Consider Miss Brill's fantasies. What do they reveal about her needs and fears?
As Miss Brill sits and watches the people around her in the park, she eventually realizes that "[i]t was like a play." All of the interactions she sees, even the way the sky looks—as though it is "painted" like a set—seem, to her, like a production: a production in which she, too, plays a vital role. "No doubt somebody would have noticed if she hadn't been there; she was part of the performance after all." She comes to imagine that this is the reason she leaves for the park at the same time each Sunday—because she must be on time for the performance. Such a fantasy reveals Miss Brill's fear that she would not, in fact, be missed if she were absent. Notice that no one speaks to her; at best, they only speak of her, and not in a flattering way. In fact, for some time now, Miss Brill has practiced the art of eavesdropping, and "[s]he had become really quite expert, she thought, at listening as though she didn't listen, at sitting in other people's lives just for a minute while they talked round her."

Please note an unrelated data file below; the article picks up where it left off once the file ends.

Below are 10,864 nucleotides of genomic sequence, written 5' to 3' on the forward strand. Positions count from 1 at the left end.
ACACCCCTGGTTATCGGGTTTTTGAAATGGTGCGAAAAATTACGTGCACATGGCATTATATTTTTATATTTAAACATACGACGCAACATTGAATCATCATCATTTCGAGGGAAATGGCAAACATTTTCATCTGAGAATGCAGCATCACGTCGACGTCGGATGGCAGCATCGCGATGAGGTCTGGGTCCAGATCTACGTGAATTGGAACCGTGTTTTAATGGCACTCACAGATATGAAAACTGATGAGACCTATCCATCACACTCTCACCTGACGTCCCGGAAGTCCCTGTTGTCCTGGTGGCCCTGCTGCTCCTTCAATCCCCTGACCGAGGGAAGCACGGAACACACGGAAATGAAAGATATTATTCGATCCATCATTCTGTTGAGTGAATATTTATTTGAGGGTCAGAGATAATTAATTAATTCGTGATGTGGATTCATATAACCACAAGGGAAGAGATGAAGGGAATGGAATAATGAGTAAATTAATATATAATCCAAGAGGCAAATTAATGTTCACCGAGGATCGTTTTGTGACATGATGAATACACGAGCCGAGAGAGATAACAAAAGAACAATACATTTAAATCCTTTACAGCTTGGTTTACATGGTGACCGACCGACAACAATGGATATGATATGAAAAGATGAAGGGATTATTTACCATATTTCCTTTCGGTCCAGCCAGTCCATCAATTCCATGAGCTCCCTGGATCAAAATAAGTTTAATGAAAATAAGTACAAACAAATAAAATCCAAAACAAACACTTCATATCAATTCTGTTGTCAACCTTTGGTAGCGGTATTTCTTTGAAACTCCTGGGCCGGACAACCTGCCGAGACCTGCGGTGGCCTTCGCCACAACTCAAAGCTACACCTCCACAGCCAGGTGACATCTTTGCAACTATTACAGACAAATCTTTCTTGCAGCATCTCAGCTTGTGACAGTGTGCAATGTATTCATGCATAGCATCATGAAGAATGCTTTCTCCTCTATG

We see, then, how unnecessary her presence is. She would not be missed at all if she failed to show up on some Sunday. Miss Brill imagines the scene to be a theatrical performance, and rather than more accurately think of herself as an audience member, she casts herself as an actress. She is clearly not an actor, though; she is only a witness to the action. Rather than accept these painful facts—that her presence is not necessary, that she really doesn't matter to anyone else at the park, that she doesn't really seem to matter to anyone—Miss Brill invents a fiction that accounts for everything in a satisfying, rather than painful, way. She needs to feel wanted, needed, and her fantasy permits this, at least temporarily.